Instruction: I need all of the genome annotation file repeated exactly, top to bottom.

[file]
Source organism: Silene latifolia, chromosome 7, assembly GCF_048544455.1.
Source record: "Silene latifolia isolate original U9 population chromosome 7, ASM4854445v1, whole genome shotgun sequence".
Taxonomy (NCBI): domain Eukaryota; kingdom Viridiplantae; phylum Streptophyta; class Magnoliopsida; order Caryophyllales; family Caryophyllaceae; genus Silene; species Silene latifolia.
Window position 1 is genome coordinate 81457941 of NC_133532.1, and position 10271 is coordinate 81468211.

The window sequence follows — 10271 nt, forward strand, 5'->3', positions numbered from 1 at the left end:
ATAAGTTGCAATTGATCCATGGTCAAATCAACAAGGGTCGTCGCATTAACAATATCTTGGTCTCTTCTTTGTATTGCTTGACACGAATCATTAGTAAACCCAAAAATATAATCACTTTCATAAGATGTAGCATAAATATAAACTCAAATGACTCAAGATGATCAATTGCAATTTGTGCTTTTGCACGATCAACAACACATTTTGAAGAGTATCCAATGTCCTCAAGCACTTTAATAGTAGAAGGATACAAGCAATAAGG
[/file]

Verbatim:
Source organism: Silene latifolia, chromosome 7, assembly GCF_048544455.1.
Source record: "Silene latifolia isolate original U9 population chromosome 7, ASM4854445v1, whole genome shotgun sequence".
Taxonomy (NCBI): domain Eukaryota; kingdom Viridiplantae; phylum Streptophyta; class Magnoliopsida; order Caryophyllales; family Caryophyllaceae; genus Silene; species Silene latifolia.
Window position 1 is genome coordinate 81457941 of NC_133532.1, and position 10271 is coordinate 81468211.

The window sequence follows — 10271 nt, forward strand, 5'->3', positions numbered from 1 at the left end:
ATAAGTTGCAATTGATCCATGGTCAAATCAACAAGGGTCGTCGCATTAACAATATCTTGGTCTCTTCTTTGTATTGCTTGACACGAATCATTAGTAAACCCAAAAATATAATCACTTTCATAAGATGTAGCATAAATATAAACTCAAATGACTCAAGATGATCAATTGCAATTTGTGCTTTTGCACGATCAACAACACATTTTGAAGAGTATCCAATGTCCTCAAGCACTTTAATAGTAGAAGGATACAAGCAATAAGG